Many words owe their modern form to ‘Folk-Etymology’, i.e. the popular tendency to give a more familiar form or sound to an unfamiliar word. Everyone has his own particular game garnered from uneducated speech, such as ‘Bartholomew’, for ‘Bath Oliver’ or ‘ever-fizzing drinks’, but a great number of such corruptions are now current English, e.g. ‘gilly-flower’ from French, ‘giroflee’, ‘touchy’ for ‘tetchy’, ‘shame-faced’, for ‘shame-faced’, ‘livelihood’ for Middle English ‘lifelode’, the leading of one’s life.

Apart from the methods mentioned above, English is rich with monosyllabic words, the origin of which remains untraced. Mention may be made of ‘bad’, ‘lad’, ‘lass’, ‘fit’. (adj.) and ‘fit’ (noun), dad’ (i.e. father), ‘jump’, ‘case’. ‘boy’, ‘girl’, ‘bet’, ‘gloat’, ‘big’, ‘fuss’, ‘hoax’, ‘slum’, ‘job’, ‘chum’, ‘hump’ “blight’, ‘pun’, ‘fun’, etc. A few of them might have originated from children’s playfulness, while others might have sprung from the corresponding linguistic playfulness of grown-up people, forming the fundamental essence of the phenomenon called ‘slang. Slang is now frequently used in our language.

#12 Name of Place

Finally, names of places are also a fruitful source of new words, for the Genius of the Language, when it has a gap in its vocabulary to fill in, is apt to seize on any material ready to its hand. Thus ‘worsted’ (woollen yarn) is from Worstead, a village near Norwich, and ‘canter’, is, of course, an abbreviation of Canterbury. ‘Calico’ is from Calicut.

Telescoping is the method of forming new words by combining two or more terms into one. It is an old process of word-making in the English language, and the verbs like to don (from do +on) and to doff (from do + off) are instances of telescoping in its simplest form. Other examples of telescoping are flurry flaw+hurry: lunch<lumpthunch, flaunt flout vaunt. “Lewis Carrol amused himself by creating words of this kind and has thus added at least two words to the English language chortle, probably formed by suggestions of chuckle and short, and galumph out of gallop and triumphant.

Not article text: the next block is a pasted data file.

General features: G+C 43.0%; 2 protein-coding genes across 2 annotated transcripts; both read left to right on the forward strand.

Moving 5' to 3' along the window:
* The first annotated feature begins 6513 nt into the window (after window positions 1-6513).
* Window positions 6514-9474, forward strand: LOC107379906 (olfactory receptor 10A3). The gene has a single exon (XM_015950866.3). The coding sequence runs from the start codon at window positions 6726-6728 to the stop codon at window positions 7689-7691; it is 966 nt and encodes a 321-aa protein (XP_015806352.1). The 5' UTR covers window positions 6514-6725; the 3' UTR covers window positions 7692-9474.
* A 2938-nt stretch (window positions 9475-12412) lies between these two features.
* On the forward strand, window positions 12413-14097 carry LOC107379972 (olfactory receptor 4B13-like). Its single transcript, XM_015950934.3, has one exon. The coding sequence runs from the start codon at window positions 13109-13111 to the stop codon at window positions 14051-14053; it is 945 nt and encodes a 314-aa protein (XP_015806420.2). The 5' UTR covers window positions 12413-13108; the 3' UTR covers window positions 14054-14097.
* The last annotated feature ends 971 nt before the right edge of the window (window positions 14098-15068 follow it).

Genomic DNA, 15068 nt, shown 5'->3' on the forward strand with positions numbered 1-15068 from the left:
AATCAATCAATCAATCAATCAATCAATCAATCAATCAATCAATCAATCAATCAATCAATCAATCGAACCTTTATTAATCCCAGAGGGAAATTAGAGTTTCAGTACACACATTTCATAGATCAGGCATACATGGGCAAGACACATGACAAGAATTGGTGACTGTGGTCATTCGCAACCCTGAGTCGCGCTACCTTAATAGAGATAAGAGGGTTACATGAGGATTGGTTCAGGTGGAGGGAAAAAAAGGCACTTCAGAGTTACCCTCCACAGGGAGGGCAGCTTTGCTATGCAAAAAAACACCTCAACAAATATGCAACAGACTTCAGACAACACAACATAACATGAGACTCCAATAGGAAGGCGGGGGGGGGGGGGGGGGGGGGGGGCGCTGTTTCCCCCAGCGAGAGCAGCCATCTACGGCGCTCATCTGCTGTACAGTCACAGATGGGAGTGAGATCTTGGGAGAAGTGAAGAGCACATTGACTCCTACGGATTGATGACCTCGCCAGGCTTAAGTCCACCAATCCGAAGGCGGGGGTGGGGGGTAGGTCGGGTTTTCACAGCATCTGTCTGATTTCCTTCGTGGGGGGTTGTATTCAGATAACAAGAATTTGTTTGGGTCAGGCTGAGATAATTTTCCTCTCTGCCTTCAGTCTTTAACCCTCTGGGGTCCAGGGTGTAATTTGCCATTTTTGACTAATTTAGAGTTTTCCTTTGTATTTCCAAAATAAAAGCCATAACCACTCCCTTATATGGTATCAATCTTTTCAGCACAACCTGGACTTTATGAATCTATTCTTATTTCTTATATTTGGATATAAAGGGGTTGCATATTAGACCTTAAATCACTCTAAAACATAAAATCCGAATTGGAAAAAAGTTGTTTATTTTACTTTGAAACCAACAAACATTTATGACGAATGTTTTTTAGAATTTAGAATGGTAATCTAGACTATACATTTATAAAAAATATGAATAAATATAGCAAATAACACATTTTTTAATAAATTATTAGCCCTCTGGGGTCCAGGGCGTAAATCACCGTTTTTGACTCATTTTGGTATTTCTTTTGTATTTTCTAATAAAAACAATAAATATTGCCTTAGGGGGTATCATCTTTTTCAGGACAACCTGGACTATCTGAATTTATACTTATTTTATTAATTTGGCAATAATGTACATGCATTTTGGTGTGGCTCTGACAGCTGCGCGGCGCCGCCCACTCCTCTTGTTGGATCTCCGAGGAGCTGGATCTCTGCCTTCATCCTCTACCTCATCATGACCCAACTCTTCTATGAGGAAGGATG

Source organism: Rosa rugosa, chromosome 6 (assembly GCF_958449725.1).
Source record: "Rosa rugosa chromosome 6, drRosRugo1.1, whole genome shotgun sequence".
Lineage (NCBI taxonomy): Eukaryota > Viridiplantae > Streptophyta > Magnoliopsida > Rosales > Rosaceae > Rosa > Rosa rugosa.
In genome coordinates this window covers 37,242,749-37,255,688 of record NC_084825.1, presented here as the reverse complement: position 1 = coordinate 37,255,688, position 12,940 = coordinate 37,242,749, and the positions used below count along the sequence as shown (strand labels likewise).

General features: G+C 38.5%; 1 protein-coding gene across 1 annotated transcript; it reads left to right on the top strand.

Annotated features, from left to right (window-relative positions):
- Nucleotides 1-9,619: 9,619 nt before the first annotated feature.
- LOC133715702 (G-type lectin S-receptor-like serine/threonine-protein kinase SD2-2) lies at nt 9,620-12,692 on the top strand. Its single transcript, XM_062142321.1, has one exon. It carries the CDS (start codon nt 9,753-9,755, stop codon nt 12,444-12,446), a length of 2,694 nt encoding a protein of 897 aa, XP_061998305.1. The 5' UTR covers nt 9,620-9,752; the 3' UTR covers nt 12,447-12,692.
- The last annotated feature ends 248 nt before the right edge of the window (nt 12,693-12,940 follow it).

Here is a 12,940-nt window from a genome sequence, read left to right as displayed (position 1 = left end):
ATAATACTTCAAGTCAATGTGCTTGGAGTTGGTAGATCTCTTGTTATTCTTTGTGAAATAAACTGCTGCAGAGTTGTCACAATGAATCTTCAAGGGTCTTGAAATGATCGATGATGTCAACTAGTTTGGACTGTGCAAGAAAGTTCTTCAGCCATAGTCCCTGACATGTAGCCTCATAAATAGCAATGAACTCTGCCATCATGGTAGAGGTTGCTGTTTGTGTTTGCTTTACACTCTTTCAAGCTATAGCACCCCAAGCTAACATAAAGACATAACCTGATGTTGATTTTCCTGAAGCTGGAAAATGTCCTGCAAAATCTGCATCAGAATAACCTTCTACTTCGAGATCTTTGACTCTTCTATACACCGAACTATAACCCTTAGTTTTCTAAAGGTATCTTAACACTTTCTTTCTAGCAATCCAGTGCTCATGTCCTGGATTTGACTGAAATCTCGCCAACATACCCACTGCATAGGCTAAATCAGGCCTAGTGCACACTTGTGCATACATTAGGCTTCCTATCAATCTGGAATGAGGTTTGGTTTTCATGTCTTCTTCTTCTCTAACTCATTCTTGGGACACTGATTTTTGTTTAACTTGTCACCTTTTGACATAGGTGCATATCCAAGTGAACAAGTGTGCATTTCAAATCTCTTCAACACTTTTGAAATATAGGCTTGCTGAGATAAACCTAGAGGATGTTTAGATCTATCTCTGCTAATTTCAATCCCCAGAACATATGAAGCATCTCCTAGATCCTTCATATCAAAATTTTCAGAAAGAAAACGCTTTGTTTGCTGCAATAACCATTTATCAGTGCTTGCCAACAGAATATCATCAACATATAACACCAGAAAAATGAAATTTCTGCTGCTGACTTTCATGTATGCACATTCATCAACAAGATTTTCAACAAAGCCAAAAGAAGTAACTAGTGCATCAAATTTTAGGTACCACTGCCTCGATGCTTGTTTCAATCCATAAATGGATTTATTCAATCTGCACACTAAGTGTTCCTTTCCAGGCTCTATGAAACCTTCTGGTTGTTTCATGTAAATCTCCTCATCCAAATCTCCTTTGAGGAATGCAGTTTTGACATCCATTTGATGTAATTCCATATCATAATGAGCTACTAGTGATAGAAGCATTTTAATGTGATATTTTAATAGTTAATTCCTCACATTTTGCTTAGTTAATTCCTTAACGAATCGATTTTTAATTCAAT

Words in English public website
LING 216
Rice University
Prof. S. Kemmer Terms and Definitions

LING 216 is about the systematic study of words in English. Such
systematic study relies on a body of knowledge and concepts that are
well established in the field of Linguistics. Although the course is
not designed to teach the field of Linguistics, we need to rely on the
terminology and associated concepts established in Linguistics to a
certain extent, especially in the parts of the course dealing with
word structure and analysis.

There is a glossary in our textbook that starts on page 277. I decided
to give my own definitions for many of the concepts because some of
the book’s definitions are a little overly technical in my opinion,
and there is more space out here on the web to explain and to give
examples. You can use both glossaries, or whichever you find most
helpful. Mine is less complete than the book’s. I am gradually adding
more definitions.

So, the definitions below are designed to help with the acquisition of
the concepts that the course introduces. I will not ask you to define
the technical concepts yourself in the exams; but I may ask you to
recognize the correct definition in a multiple choice type
question. The most important thing is to understand the concept:
recognize examples of it, reason about how concepts relate
(e.g. morpheme and allomorph; root and affix), and recognize true
vs. false statements about the concepts.

initialism. A word formation process in which the first
letters of a phrase, often a title, are strung together and formed
into a new word. Initialisms may be pronounced as a sequence of
letters, as in FBI (Federal Bureau of Investigation) or BYOB (Bring
Your Own Booze); or they may be pronounced as an ordinary word by the